After getting benched at RT, Garry seemed to have a “come to Jesus” moment and returned to play a lot better. However, his relationship with Cable seems to be a tricky one. He has fallen in and out of favor quite a bit with his coach. Will he last as a Seahawk? Who knows. But if I were the General Manager, Garry would be competing for the starting right tackle spot in 2017. Additionally, I think the Seahawks also need to take a strong look at Sebastian Vollmer, an experienced right tackle who could potentially hit the market (if the Pats don’t retain him) for a much cheaper rate than Reiff or Wagner. Vollmer is 32 years old and just lost his job to Marcus Cannon, who has had an incredible year under the new Pats’ offense line coach. I’d be willing to throw a little cash/some GTD money his way to solidify the RT spot.

In regards to the left tackle position, I think Seattle needs to target this position aggressively in free agency. Playing George Fant, an un-drafted basketball player, at left tackle was an obviously terrible decision.


PFF gave Fant the lowest grade of any player at any position. Additionally, NFL1000 rated Fant as the 3rd worst LT in the NFL. Numerous film experts publicly criticized the Seahawks for making this decision. However, I believe the Hawks have the resources and the ability to properly address this position hole and provide Russell Wilson with the protection he deserves.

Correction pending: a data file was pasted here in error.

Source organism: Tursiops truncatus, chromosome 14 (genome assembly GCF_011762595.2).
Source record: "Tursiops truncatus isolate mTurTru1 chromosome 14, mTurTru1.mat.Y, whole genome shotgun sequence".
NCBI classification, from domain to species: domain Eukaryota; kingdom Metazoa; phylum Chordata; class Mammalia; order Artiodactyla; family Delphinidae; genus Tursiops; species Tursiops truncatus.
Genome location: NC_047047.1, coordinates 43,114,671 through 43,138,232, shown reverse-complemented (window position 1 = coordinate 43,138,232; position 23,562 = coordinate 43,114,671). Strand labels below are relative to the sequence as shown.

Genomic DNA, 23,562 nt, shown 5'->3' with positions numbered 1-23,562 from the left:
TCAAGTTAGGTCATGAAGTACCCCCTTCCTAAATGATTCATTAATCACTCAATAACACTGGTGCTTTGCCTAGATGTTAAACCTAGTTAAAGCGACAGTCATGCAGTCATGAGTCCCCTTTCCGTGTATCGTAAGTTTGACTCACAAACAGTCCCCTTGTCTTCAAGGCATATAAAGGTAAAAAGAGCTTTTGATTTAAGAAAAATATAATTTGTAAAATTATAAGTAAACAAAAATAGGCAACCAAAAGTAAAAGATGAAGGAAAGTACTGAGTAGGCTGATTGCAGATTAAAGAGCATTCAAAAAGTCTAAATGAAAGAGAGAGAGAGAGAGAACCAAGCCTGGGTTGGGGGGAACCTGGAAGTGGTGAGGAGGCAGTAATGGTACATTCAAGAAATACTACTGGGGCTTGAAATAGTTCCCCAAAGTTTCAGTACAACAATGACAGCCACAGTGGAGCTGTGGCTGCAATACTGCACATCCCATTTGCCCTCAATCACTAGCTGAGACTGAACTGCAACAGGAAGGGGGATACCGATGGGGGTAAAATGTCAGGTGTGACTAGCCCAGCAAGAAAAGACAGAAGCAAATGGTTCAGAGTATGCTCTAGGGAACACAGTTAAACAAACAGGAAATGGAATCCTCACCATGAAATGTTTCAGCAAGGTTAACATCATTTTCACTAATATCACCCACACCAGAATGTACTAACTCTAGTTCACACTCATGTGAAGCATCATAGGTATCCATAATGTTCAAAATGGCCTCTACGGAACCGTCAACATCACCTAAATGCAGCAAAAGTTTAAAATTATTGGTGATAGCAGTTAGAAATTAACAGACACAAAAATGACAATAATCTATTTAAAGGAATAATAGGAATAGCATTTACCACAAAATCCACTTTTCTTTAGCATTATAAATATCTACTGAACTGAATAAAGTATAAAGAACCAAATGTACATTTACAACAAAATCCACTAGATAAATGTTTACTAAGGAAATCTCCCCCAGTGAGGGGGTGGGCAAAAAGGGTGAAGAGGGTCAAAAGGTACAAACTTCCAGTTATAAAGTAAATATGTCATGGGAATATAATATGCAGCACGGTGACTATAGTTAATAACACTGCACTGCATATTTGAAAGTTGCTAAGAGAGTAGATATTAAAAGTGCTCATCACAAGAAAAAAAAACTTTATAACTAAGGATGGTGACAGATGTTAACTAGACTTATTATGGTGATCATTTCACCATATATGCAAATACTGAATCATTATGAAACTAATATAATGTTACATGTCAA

My solution? Andrew Whitworth.

Yes, yes, yes…..I know he’s 35. But bear with me. He had an excellent 2016 and was one of the top tackles in the league.


I would aggressively pursue Andrew and offer him a two-year deal with strong guarantees through the first year. He’ll have a market…. and he’ll have suitors. However, I believe that acquiring a talented, veteran presence would do wonders for this position group. They are young – but they have potential (at least the interior does). The 2017 tackle class appears to be incredibly weak – and the odds seem to be against SEA in finding the left tackle of the future. I would sign Whitworth to a two-year deal, aggressively draft a left tackle in the 2018 draft class (trade up if necessary), and expect Whitworth to mentor a young rookie from the 2018 class. I’m done making UDFA basketball players protect a franchise quarterback in the National Football League. If Whitworth doesn’t want to come to Seattle or receives more money from someone else, I would consider taking a look at Okung again — who played 99% of his offensive snaps with Denver in 2016. He wasn’t amazing – but he was decent (which is light-years better than what Seattle had in 2016).

I truly believe that aggressively pursuing an answer at the LT position should be a key goal for John entering this offseason. George has potential, but he can’t be the starting left tackle in 2017. It just can’t happen. He makes for an excellent swing player with strong development potential. However, I’m not going to waste the years of a legendary HOF quarterback by making basketball players block for him. If Seattle could combine RT Sebastian Vollmer (if the Pats don’t retain him) with Andrew Whitworth or Russell Okung on the left side, I think the offensive line could be a very solid group in 2017. They need talented, veteran leadership. These players are just that.